Bibi is one of the few politicians who has enemies on the right, left and in the center. And yet Israeli Prime Minister Benjamin Netanyahu constantly finds ways to revive his political career. This time around pundits are convinced the much-hated politician is done for good. But will he really be ousted?

Netanyahu’s Likud party has barely stayed in office over the past four elections. But now a coalition of far right, centralist and Islamist party officials has reached a compromise that, pending a confidence vote in Parliament later this month, could see all three unite in a government not led by Netanyahu. The compromise is still all very fragile and could easily fall apart.

“The left is celebrating but it is a very sad day for the State of Israel,” Miki Zohar, a Likud member tweeted, saying the right-wing parties in the coalition “should be ashamed.”

The differing factions in Israel, all at odds with each other, thought a deal would never happen. Though Netanyahu had failed to win an overall majority himself, he held on to power by inflaming divisions within Israel’s scattered opposition. He essentially insured other factions would fail to build a majority coalition to oust him.

Naftali Bennett agreed to share power with Yair Lapid, a centrist, and Mansour Abbas, an Islamist, which would finally send Netanyahu packing.
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Yet, Naftali Bennett, leader of a hard-right political party, agreed to share power with Yair Lapid, a centrist, and Mansour Abbas, an Islamist, which would finally send Netanyahu packing. These main players in the latest twist in Israeli politics have very different agendas, but one common goal: to unseat Benjamin Netanyahu, Israel’s longest-serving prime minister.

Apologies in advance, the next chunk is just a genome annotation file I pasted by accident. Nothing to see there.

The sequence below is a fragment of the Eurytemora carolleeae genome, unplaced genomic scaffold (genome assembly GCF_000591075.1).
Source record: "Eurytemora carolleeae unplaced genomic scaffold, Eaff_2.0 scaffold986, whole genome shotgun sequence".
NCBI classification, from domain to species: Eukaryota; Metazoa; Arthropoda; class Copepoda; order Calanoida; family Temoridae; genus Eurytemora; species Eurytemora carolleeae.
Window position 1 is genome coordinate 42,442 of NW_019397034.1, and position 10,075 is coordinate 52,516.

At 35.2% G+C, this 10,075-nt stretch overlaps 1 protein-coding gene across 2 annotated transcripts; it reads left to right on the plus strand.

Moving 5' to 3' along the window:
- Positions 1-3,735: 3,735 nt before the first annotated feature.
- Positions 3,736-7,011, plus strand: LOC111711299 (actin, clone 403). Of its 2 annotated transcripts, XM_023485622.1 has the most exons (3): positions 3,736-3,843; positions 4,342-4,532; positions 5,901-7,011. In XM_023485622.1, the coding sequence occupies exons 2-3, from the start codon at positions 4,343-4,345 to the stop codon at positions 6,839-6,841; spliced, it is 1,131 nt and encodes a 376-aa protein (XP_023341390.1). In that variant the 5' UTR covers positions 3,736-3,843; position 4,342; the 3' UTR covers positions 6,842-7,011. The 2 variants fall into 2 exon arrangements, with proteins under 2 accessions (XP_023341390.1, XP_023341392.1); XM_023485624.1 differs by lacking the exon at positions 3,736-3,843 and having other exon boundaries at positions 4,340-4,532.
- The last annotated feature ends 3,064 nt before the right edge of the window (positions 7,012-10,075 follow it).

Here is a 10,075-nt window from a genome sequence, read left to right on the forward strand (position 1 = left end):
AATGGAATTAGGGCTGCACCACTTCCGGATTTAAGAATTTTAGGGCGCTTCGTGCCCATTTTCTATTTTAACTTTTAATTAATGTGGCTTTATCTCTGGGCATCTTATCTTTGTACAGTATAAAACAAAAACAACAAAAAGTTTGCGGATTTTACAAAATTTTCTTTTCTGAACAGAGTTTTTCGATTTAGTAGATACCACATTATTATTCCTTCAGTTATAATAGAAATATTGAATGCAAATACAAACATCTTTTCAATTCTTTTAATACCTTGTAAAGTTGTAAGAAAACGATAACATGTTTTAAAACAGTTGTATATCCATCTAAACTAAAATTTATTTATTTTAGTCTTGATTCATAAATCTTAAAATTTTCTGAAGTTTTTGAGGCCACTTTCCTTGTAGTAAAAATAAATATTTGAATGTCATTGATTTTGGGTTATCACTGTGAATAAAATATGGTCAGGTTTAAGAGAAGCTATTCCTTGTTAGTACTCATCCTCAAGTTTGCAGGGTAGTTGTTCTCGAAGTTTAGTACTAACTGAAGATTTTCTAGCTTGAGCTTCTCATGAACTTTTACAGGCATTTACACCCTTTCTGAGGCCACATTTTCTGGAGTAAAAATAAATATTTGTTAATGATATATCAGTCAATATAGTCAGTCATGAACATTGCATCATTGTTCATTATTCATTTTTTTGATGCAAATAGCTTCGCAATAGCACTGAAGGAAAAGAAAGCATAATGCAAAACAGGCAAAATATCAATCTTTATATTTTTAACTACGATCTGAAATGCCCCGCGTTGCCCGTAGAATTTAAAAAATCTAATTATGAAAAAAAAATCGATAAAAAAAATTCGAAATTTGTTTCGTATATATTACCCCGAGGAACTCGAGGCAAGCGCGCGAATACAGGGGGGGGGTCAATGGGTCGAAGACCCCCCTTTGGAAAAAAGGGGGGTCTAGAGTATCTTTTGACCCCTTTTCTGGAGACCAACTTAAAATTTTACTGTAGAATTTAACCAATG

To secure Bennett’s involvement, Lapid even gave him first go at the premiership, though Lapid’s party won 10 more seats than Bennett’s. “Lapid gets the most credit here out of everyone,” said Mitchell Barak, a political analyst and pollster, told the told The New York Times. “He’s really pulling all the strings here, and he’s the one who’s compromised, personally, many times.”

So what changed since a fourth inconclusive election in March? A combination of things. Netanyahu himself played a crucial role in his own demise, driving apart former far-right allies and causing angst with his refusal to step down while facing trial on corruption charges. Also, after a long period of polarizing politics and Israeli government paralysis, the architects of the coalition have pledged to get Israel back on track.

Thomas Friedman, a New York Times columnist with a long history of reporting on Israeli politics, wrote that to understand the political drama going on in Israel one needs only to understand one thing: Netanyahu makes his enemies even angrier than Donald Trump makes his.

Just like Trump, Friedman wrote, Netanyahu’s main political strategy for winning elections has been to foster an intense personality cult and try to gain and hold power with slim majorities by dividing Israel along as many lines as possible — in his case, primarily Jews versus Arabs, left versus right, religious versus secular and patriots versus traitors.

And just like Trump, Friedman added, Bibi did not stop at red lights. He was perfectly happy to undermine Israel’s democratic institutions, the press and the rule of law — anything that could restrain his quest to retain power after 12 years in office.

Netanyahu continues to be, wrote Friedman, “ready to take Israeli society to the edge of civil war to hold on to power, which is why Israel is at a delicate moment and the process of forming a post-Netanyahu government is far from over. Before the fragile, incredibly ideologically diverse ‘change coalition’ that has come together to oust Netanyahu is sworn in, which may not be until June 14, Bibi and his political cult followers will ruthlessly use every trick in the book — and out of the book — to stop this transition of power.”